With a modular mine, process plants can be pre-designed, pre-packaged, and pre-assembled before shipping. Modular mines could afford a more experimental and agile approach, moving quickly and cost-effectively to potentially better opportunities as they emerge; retreating more easily from projects should a more attractive prospect come along and then redeploying equipment at this more appealing alternative project.

You could also use modular mining innovations to potentially exploit exploration projects your mining company has already pursued but deemed too small to take forward. You may have a significant number of known deposits – with existing data on location, size, and grade already determined – but which didn’t have a big enough life of mine to justify. Applying the modular mining approach could allow you to make good on your initial investment, exploiting these deposits and moving on quickly to the next opportunity as appropriate without the high upfront capital costs.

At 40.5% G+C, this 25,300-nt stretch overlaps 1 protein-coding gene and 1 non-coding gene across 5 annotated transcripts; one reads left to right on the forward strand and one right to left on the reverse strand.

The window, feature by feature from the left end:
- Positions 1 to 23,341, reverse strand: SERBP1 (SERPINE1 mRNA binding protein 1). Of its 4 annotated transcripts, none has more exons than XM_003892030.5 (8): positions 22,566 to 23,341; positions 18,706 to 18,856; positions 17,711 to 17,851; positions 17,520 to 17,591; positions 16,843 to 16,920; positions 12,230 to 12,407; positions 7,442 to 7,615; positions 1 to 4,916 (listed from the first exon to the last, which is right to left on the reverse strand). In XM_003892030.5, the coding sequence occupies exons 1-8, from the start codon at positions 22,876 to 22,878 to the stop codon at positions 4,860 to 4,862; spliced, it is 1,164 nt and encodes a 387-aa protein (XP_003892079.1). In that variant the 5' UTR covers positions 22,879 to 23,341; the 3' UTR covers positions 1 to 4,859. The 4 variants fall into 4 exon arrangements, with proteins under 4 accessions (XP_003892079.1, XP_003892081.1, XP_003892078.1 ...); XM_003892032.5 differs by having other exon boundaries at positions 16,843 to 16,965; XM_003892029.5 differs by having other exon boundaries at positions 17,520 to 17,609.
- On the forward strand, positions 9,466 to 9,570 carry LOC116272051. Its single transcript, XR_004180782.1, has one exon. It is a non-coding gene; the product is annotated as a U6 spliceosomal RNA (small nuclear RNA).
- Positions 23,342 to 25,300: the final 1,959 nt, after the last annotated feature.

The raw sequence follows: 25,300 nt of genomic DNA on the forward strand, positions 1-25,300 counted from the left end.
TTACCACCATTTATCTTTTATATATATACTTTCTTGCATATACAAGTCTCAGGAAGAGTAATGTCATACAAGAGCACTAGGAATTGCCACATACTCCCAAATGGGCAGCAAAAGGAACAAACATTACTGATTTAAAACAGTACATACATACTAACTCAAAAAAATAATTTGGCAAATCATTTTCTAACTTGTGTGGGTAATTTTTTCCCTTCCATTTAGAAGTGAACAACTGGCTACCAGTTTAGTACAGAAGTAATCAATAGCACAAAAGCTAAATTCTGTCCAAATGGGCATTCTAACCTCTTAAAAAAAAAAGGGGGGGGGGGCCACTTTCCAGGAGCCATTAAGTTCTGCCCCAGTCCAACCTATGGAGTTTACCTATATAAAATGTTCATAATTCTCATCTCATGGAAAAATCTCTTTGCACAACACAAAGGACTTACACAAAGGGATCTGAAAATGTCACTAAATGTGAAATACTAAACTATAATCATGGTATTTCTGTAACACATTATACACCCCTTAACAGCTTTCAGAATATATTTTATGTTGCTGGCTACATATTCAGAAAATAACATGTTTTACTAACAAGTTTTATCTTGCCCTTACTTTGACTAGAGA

Managing social and political risk through modular mining

Permitting a mine can be the most challenging and complex step in the mining process, with permits for even geologically exceptional deposits being denied for environmental concerns, local oppositions, or political reasons. Indeed, once a local or national population objects to a potential mining project, governments can follow where popular opinion leads.

Smaller, modular mines will generally mean a smaller footprint and less impact, less dust, less blasting, and less waste material. This could reduce opposition on environmental grounds and therefore local opposition that could trigger political roadblocks.